Hope to fly Yak-50 a lot more in the future 🙂
    If you know one for sale somewhere, please let me know : janie@yak52.fr
    Kind Regards,
    Etienne Verhellen.
    Yak-52 ‘janie’ G-CBSS.
    http://www.airplane-pictures.net/photo/240525/g-cbss-private-yakovlev-yak-52/


    http://fanairplane.free.fr/affichage2.php?img=15648
    http://fanairplane.free.fr/affichage2.php?img=15649

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    • I most certainly will, Etienne. Merci mille fois pour les photos!

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      • I may be selling my magnificent Yak 50. Depends on how bad Obamacare hits my little company. Will know in January / February time frame.

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  6. Bill, please contact me :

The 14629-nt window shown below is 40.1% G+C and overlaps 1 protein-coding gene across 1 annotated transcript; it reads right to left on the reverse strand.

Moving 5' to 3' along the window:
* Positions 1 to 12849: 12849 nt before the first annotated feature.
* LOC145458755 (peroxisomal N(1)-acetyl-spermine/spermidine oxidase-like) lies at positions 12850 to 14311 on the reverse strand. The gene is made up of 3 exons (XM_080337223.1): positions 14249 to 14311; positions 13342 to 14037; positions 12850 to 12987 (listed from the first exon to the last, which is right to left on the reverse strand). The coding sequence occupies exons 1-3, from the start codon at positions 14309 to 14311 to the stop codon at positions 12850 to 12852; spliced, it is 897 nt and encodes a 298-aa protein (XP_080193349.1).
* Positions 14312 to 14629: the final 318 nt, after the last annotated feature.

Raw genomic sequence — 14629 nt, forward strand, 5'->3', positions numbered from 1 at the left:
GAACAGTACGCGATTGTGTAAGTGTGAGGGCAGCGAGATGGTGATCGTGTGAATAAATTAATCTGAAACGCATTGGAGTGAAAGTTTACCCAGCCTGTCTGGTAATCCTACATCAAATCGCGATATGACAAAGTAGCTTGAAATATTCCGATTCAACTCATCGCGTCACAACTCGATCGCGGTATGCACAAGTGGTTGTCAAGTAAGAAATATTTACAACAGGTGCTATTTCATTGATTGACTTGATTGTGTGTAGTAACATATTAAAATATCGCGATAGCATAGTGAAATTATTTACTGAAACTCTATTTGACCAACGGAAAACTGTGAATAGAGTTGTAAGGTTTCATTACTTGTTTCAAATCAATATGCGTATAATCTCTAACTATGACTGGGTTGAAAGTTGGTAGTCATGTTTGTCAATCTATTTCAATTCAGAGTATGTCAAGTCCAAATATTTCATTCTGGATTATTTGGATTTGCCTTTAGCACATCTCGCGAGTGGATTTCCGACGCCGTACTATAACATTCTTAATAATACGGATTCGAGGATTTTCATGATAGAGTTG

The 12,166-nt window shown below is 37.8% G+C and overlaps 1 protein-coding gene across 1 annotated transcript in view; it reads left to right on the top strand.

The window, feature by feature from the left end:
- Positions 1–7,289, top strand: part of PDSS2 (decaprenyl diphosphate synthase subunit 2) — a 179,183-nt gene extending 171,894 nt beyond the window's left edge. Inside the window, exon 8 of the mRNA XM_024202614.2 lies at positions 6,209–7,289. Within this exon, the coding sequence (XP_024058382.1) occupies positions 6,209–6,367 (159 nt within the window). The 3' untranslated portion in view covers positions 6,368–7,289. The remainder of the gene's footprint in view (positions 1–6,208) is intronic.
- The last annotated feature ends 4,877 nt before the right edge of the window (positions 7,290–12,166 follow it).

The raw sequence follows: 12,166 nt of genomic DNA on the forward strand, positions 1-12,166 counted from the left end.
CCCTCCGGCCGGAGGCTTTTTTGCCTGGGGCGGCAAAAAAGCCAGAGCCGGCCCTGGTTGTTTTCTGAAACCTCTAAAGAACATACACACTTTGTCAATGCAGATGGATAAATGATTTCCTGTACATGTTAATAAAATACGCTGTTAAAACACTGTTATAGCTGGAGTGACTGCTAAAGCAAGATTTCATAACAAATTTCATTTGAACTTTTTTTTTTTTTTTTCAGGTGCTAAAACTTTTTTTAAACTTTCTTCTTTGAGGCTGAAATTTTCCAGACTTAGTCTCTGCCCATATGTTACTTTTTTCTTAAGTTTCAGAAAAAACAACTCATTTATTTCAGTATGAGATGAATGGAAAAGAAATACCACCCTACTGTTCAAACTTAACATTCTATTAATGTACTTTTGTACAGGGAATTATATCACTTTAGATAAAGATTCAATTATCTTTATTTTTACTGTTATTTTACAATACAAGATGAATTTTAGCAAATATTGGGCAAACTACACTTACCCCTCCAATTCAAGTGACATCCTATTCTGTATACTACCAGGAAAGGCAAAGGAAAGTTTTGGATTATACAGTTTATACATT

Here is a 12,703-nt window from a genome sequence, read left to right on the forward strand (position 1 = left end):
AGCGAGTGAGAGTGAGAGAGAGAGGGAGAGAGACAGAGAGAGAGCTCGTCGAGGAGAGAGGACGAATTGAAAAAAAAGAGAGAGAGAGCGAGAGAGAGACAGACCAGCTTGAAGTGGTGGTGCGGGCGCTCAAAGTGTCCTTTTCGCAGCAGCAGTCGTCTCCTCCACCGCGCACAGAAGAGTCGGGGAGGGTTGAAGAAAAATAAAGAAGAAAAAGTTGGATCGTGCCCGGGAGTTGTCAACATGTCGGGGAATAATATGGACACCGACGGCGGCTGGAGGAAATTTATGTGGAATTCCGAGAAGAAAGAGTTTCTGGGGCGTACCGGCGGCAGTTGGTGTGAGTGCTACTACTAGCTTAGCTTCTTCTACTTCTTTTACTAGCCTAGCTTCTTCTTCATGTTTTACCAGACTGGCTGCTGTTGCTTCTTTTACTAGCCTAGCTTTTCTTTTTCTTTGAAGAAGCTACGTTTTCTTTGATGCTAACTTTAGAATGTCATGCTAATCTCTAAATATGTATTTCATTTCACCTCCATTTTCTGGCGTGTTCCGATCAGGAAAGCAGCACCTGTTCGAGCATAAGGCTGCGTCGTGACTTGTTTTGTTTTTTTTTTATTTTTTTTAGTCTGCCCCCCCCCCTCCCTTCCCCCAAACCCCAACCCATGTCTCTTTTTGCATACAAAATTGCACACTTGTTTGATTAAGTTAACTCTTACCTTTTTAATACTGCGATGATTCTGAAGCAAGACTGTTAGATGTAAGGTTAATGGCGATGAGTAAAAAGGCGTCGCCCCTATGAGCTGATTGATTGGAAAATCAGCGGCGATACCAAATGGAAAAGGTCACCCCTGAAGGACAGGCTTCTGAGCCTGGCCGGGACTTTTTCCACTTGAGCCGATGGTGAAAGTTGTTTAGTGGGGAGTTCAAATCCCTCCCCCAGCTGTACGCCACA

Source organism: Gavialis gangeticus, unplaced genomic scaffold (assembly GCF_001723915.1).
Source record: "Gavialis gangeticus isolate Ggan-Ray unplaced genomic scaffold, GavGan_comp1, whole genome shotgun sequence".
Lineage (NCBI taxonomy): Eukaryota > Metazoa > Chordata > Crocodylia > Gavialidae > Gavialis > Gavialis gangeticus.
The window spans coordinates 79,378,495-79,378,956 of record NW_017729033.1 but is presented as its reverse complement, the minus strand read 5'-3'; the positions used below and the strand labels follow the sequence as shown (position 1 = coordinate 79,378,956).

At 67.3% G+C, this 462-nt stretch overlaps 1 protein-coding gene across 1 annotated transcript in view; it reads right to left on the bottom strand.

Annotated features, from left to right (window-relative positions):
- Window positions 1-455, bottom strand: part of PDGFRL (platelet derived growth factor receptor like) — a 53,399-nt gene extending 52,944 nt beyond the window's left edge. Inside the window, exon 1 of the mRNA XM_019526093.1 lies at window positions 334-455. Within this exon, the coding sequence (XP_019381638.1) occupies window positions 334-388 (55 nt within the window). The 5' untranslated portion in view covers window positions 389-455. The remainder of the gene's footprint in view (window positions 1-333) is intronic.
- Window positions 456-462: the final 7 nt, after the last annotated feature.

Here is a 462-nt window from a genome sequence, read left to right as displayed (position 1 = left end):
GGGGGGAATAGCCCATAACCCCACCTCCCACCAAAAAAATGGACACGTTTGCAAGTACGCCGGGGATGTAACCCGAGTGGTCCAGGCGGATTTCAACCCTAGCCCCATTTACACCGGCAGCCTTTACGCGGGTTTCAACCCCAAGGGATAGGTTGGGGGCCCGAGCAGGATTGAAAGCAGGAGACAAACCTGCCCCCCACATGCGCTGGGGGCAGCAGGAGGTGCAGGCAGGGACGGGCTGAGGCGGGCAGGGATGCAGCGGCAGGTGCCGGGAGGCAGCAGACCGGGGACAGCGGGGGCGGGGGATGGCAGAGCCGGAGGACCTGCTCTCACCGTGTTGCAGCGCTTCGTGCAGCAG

janie@yak52.fr
    or
    etienne.verhellen@ba.com
    Thanks, Etienne.
    Yak-52 ‘janie’ G-CBSS.

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  7. I concur with Sandy Robertson’s comments regarding the replacement of the Yak-50 as the workhorse of the Soviet Aerobatic team. When I was searching for a bird to buy, I kept coming back to the 50 as it was the only machine which looked (retractable main gear and a tailwheeler) and sounded like a WW2 warbird without the accompanying pricetag!

    It is a delight to fly and is a pussycat for take-offs and landings as long as one manages the throttle and tailwheel technique accordingly. Failing to do so, causes the pussycat to reveal its claws to remind one that a pussycat can also mean a tiger! The long nose does block forward view on the ground but it’s also suffciently narrow for one to “peek” a little around the sides.

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    • I would certainly agree with you that the likes of the Sukhoi Su-26/31 just don’t seem to have the ‘character’ of the Yak-50. Sometimes older is better (as I keep reminding myself!)

      If you do not mind me asking, how long have you had your -50?

      Like